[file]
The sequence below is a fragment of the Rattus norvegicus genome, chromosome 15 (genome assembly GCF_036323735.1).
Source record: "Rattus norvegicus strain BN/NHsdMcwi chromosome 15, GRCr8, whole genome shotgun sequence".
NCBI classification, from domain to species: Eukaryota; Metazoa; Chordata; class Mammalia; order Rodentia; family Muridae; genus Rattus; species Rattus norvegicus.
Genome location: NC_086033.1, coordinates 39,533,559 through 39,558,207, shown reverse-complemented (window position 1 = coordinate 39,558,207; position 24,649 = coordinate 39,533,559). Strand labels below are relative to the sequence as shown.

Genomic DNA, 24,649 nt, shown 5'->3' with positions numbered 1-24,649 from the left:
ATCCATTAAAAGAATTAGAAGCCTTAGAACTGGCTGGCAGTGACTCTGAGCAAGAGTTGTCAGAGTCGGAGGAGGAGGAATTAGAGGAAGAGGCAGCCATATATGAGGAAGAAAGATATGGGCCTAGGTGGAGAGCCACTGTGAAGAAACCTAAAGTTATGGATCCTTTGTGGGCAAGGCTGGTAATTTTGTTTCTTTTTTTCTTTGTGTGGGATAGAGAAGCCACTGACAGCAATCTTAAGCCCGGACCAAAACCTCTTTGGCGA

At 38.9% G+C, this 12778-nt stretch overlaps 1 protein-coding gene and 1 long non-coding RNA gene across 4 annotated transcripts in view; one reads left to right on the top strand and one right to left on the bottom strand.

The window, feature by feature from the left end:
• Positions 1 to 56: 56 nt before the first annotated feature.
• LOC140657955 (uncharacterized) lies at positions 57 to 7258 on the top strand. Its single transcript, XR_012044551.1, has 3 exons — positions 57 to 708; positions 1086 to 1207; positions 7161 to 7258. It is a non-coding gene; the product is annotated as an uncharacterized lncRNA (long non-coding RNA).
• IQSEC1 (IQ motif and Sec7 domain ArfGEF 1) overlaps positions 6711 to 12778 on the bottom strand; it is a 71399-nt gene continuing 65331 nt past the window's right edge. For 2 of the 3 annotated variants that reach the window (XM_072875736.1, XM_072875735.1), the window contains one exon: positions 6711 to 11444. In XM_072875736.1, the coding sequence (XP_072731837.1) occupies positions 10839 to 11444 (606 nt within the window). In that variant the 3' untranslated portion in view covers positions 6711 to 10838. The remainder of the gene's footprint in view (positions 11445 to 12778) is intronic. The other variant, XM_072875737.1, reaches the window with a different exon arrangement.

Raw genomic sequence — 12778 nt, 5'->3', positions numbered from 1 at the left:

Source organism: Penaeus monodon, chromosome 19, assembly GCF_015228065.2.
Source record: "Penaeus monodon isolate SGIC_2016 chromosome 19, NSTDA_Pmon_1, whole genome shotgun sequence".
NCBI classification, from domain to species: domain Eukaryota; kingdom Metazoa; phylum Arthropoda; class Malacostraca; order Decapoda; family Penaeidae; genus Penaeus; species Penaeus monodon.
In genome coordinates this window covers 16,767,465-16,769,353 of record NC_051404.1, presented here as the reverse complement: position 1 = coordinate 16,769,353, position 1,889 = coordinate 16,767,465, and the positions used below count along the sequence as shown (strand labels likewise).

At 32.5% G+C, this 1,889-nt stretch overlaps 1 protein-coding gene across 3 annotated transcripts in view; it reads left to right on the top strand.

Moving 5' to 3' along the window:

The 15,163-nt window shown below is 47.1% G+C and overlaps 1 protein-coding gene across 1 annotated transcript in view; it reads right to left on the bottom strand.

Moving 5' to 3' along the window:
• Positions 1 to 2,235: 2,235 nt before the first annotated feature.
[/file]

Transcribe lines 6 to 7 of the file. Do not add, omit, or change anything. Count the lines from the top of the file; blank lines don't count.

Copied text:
ATCCATTAAAAGAATTAGAAGCCTTAGAACTGGCTGGCAGTGACTCTGAGCAAGAGTTGTCAGAGTCGGAGGAGGAGGAATTAGAGGAAGAGGCAGCCATATATGAGGAAGAAAGATATGGGCCTAGGTGGAGAGCCACTGTGAAGAAACCTAAAGTTATGGATCCTTTGTGGGCAAGGCTGGTAATTTTGTTTCTTTTTTTCTTTGTGTGGGATAGAGAAGCCACTGACAGCAATCTTAAGCCCGGACCAAAACCTCTTTGGCGA

At 38.9% G+C, this 12778-nt stretch overlaps 1 protein-coding gene and 1 long non-coding RNA gene across 4 annotated transcripts in view; one reads left to right on the top strand and one right to left on the bottom strand.